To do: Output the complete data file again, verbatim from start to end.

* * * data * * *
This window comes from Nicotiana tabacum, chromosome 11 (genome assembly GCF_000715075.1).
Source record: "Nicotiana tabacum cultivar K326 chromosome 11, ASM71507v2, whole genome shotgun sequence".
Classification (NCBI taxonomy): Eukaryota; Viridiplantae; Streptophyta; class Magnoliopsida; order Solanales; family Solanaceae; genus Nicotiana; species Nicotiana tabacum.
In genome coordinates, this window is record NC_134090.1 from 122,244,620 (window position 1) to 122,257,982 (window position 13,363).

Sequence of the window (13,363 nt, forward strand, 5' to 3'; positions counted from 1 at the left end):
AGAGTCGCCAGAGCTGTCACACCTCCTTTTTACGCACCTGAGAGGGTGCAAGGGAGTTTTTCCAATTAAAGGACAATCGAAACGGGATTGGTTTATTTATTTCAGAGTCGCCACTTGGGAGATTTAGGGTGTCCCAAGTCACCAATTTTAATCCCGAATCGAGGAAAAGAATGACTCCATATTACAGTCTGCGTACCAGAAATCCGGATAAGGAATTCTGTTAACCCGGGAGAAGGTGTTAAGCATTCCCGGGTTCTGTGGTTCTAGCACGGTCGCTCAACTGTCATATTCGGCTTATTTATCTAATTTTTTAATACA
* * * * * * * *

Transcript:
This window comes from Nicotiana tabacum, chromosome 11 (genome assembly GCF_000715075.1).
Source record: "Nicotiana tabacum cultivar K326 chromosome 11, ASM71507v2, whole genome shotgun sequence".
Classification (NCBI taxonomy): Eukaryota; Viridiplantae; Streptophyta; class Magnoliopsida; order Solanales; family Solanaceae; genus Nicotiana; species Nicotiana tabacum.
In genome coordinates, this window is record NC_134090.1 from 122,244,620 (window position 1) to 122,257,982 (window position 13,363).

Sequence of the window (13,363 nt, forward strand, 5' to 3'; positions counted from 1 at the left end):
AGAGTCGCCAGAGCTGTCACACCTCCTTTTTACGCACCTGAGAGGGTGCAAGGGAGTTTTTCCAATTAAAGGACAATCGAAACGGGATTGGTTTATTTATTTCAGAGTCGCCACTTGGGAGATTTAGGGTGTCCCAAGTCACCAATTTTAATCCCGAATCGAGGAAAAGAATGACTCCATATTACAGTCTGCGTACCAGAAATCCGGATAAGGAATTCTGTTAACCCGGGAGAAGGTGTTAAGCATTCCCGGGTTCTGTGGTTCTAGCACGGTCGCTCAACTGTCATATTCGGCTTATTTATCTAATTTTTTAATACA